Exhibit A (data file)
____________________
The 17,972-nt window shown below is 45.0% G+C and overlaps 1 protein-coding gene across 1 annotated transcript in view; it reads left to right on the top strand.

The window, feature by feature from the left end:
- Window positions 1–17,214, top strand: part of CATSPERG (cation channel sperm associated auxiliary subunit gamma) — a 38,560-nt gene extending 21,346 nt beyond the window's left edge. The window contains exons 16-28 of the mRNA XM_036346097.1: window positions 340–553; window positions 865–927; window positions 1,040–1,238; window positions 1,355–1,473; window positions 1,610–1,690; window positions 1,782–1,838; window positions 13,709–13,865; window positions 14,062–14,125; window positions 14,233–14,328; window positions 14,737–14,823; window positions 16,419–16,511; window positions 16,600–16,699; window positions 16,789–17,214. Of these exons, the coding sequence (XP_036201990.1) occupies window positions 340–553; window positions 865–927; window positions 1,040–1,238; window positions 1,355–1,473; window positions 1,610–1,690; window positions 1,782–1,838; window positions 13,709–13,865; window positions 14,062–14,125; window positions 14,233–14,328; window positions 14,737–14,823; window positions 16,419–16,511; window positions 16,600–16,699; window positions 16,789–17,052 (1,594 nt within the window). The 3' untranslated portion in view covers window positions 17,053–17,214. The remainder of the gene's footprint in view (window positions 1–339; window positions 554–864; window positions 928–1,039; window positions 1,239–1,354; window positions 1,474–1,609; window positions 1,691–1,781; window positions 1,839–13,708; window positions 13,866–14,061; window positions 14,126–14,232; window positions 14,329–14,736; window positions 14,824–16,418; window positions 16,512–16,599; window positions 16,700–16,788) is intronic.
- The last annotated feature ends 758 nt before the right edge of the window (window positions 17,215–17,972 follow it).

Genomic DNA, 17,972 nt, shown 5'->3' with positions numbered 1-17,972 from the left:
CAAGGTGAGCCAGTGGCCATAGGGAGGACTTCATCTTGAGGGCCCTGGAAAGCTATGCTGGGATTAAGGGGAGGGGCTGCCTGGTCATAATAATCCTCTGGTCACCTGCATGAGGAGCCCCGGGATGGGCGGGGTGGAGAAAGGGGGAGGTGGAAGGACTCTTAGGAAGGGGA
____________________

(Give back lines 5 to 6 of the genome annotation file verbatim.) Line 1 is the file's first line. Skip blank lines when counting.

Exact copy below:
Genomic DNA, 17,972 nt, shown 5'->3' with positions numbered 1-17,972 from the left:
CAAGGTGAGCCAGTGGCCATAGGGAGGACTTCATCTTGAGGGCCCTGGAAAGCTATGCTGGGATTAAGGGGAGGGGCTGCCTGGTCATAATAATCCTCTGGTCACCTGCATGAGGAGCCCCGGGATGGGCGGGGTGGAGAAAGGGGGAGGTGGAAGGACTCTTAGGAAGGGGA